Companies enter into patent agreements from time to time. After all sometimes it is necessary that you use another company’s technology, and unless you want to be hit with a lawsuit and have your products banned from being sold, entering into a licensing agreement is probably a smart way to go about doing business. Interestingly enough recently both Microsoft and Canon have entered into a patent agreement. While the details of the agreement are scarce, what caught the eye of many was this particular line, which claims that the agreement “covers a broad range of products and services each company offers, including certain digital imaging and mobile consumer products.”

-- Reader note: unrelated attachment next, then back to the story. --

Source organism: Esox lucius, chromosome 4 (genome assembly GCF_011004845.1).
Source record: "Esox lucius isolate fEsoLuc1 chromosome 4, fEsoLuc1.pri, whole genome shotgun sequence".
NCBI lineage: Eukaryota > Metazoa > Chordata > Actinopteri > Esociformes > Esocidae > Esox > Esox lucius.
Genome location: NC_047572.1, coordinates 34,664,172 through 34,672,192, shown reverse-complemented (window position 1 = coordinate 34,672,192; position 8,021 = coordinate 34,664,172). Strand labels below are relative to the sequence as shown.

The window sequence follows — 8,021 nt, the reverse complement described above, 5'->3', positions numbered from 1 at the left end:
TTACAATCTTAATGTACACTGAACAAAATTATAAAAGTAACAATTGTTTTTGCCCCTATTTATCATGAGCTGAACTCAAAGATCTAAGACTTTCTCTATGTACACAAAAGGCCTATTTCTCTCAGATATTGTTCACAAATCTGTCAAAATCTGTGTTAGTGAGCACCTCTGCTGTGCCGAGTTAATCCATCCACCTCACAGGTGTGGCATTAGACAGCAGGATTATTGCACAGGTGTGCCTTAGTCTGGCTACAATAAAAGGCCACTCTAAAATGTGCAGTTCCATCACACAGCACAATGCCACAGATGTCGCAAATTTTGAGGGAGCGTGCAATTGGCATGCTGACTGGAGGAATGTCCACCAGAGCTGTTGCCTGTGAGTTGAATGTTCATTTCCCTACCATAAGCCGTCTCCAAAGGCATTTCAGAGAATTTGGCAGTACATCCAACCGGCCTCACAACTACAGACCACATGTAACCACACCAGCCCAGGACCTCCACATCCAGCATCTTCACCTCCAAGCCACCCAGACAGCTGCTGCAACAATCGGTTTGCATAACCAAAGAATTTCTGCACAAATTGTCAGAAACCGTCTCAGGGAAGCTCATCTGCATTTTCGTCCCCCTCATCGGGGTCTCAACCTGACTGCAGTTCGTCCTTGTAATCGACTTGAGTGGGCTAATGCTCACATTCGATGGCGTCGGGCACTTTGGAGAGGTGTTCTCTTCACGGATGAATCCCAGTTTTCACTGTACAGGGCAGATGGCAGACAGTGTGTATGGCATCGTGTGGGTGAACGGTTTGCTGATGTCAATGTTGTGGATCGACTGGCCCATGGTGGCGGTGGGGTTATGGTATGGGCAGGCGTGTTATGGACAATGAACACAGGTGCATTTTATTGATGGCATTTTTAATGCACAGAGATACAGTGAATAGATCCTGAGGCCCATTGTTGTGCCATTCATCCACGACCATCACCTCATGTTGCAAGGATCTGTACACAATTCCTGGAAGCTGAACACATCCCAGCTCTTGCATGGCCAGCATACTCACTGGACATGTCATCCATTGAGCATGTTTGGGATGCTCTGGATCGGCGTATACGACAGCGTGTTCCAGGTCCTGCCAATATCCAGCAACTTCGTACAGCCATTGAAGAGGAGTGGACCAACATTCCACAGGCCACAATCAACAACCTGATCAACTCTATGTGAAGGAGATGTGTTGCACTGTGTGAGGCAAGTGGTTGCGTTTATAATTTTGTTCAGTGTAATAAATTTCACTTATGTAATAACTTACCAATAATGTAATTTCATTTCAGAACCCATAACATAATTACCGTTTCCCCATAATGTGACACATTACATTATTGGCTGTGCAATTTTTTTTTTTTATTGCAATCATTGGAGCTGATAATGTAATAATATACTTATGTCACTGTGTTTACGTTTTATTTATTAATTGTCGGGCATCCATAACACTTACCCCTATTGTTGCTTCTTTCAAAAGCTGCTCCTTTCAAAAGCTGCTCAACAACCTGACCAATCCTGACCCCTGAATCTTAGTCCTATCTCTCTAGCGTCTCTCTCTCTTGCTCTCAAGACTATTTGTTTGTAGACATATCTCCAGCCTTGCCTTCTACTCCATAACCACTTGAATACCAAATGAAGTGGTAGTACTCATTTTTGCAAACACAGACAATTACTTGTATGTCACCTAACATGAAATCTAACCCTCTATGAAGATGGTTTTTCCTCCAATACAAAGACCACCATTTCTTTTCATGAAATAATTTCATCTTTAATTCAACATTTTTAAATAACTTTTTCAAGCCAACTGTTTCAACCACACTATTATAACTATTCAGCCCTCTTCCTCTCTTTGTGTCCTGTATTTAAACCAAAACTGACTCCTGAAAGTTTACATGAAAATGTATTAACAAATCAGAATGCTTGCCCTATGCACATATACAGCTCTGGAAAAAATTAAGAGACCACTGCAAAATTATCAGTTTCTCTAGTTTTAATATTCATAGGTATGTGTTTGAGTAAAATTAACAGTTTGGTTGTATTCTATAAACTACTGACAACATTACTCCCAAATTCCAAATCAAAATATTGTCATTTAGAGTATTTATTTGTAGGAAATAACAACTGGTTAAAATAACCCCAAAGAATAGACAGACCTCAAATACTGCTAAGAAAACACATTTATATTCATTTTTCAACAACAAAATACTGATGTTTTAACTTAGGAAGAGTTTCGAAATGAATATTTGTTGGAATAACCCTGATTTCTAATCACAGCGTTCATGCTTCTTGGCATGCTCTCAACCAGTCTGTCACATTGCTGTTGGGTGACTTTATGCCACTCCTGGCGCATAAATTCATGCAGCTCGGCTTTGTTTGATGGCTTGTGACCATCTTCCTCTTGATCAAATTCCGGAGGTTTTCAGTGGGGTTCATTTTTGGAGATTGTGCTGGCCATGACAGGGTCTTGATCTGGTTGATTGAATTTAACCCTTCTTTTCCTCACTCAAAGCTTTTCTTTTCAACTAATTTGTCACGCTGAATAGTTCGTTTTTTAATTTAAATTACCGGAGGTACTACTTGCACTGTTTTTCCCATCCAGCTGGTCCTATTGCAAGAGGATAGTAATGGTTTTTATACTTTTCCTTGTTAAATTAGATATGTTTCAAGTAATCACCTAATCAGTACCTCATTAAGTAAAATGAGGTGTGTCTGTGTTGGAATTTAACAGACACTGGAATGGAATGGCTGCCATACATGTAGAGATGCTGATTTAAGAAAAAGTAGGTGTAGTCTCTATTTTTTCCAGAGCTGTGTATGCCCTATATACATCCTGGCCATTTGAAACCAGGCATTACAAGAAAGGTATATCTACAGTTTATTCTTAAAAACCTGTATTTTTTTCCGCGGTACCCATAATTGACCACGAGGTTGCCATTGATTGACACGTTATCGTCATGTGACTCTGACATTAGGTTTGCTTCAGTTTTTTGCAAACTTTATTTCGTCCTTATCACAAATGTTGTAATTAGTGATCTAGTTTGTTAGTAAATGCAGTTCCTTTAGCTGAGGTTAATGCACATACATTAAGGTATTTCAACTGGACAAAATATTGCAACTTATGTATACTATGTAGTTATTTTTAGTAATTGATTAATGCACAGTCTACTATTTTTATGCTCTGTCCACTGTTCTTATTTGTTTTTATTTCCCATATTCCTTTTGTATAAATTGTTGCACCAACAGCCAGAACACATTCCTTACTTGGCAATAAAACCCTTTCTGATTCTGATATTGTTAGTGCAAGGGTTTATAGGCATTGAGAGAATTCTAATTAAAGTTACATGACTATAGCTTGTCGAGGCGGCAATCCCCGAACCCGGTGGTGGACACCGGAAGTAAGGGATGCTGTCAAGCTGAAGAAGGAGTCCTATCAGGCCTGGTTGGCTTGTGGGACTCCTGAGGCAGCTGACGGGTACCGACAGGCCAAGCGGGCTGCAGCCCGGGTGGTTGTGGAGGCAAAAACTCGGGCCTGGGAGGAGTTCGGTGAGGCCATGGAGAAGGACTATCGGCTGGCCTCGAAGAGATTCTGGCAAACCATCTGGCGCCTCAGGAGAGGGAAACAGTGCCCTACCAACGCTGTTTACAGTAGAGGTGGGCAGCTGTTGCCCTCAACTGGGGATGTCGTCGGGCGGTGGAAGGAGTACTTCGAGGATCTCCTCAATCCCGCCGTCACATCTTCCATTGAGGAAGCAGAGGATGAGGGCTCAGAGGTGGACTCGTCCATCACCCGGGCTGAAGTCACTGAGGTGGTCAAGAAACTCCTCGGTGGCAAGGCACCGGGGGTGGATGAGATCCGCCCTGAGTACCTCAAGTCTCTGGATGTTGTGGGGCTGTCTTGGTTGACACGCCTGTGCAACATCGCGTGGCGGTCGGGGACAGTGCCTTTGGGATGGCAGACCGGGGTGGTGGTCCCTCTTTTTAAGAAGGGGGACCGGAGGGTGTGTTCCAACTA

Microsoft and Canon are taking their alliance to the next level. A broad patent cross-licensing agreement will alllow either company to use patents filed by the other. Microsoft and Canon have some of the largest and most valuable patent portfolios in the world. In 2012 alone, Microsoft filed over 2,000 patents, and Canon over 3,000. Both companies were ranked in the top five companies in their industry according to IEEE Spectrum’s Patent Power 2013 ranking, and Microsoft was No. 1 in computer software. “This collaborative approach with Canon allows us to deliver inventive technologies that benefit consumers around the world,” says Microsoft’s intellectual property manager Nick Psyhogeosin in a statement. “Microsoft believes cooperative licensing is an effective way to accelerate innovation while reducing patent disputes.” With Microsoft’s recent purchase of the hardware division of Nokia, its motivation for acquiring access to Canon patents is obvious. Canon is a world leader in imaging technology, and putting better cameras into Windows phones could help them gain ground against far more popular Android and iOS devices. What’s not entirely clear is what Canon gets out of the deal. The company largely sticks to imaging technology, and thus would seem to have little use for Microsoft’s mobile or software patents. However, there are a few possibilities.